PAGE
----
Migration and differentiation of cerebral cortical neurons after transplantation into the brains of ferrets

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Science  20 Sep 1985:
Vol. 229, Issue 4719, pp. 1268-1271
DOI: 10.1126/science.4035355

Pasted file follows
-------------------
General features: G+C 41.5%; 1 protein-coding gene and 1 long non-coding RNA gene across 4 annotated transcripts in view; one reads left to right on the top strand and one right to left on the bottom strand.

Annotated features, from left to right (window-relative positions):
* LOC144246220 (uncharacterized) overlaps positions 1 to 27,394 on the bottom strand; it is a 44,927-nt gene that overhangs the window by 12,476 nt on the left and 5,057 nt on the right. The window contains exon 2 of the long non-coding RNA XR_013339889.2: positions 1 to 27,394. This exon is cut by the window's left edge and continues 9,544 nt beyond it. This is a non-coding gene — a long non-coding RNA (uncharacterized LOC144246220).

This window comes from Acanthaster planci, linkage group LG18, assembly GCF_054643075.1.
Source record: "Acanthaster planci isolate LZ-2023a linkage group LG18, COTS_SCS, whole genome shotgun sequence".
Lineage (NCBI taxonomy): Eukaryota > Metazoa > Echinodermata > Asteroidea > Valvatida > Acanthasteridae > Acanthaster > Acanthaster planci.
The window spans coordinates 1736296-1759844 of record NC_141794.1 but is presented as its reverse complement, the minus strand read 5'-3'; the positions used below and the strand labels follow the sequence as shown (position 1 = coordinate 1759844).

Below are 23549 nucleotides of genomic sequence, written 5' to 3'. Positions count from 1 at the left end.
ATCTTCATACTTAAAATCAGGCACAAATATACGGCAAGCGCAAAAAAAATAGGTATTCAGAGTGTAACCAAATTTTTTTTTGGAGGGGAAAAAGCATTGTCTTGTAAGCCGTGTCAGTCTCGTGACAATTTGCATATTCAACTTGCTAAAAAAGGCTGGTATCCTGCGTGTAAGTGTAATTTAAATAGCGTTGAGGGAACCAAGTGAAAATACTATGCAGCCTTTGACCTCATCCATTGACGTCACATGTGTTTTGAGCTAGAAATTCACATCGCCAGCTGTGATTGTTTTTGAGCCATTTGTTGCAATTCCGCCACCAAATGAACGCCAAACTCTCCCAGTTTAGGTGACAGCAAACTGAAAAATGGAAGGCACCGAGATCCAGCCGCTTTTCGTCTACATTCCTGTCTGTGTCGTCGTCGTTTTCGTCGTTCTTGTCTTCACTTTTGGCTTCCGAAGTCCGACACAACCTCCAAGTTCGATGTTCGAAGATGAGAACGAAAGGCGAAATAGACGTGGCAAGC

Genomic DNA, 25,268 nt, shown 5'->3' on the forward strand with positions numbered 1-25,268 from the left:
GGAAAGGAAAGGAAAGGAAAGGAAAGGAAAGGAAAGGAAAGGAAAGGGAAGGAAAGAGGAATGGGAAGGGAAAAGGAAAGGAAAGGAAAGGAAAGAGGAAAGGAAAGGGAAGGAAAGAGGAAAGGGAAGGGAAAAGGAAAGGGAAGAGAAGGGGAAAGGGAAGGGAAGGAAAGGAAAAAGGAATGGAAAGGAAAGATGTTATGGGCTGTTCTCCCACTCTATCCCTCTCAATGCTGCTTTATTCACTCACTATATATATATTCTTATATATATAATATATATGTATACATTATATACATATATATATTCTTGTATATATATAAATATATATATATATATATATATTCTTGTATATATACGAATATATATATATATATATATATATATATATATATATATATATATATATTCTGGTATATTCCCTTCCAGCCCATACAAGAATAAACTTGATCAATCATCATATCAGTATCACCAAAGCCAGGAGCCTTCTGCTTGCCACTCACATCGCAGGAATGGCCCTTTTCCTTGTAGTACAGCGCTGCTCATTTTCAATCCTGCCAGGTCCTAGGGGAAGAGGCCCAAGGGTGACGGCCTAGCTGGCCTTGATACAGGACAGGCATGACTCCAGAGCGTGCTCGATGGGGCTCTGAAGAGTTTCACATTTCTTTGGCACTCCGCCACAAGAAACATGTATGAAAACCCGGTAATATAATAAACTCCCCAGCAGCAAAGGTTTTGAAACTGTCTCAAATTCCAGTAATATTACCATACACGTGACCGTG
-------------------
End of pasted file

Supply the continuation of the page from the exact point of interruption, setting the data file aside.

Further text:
Cells from the cerebral proliferative zones of newborn ferrets were labeled with tritiated thymidine and a fluorescent dye and were transplanted as a single-cell suspension into the occipital region of newborn ferrets. The transplanted cells became thoroughly integrated into the host environment: many cells migrated through the intermediate zone and into the cortical plate, where they developed as pyramidal neurons. Other transplanted cells came to resemble glial cells. After 1 to 2 months most transplanted neurons had taken up residence in layer 2 + 3, the normal destination of neurons generated on postnatal days 1 and 2. Thus the sequence of morphological differentiation and the eventual laminar position of the isochronically transplanted neurons closely paralleled that of their normal host counterparts.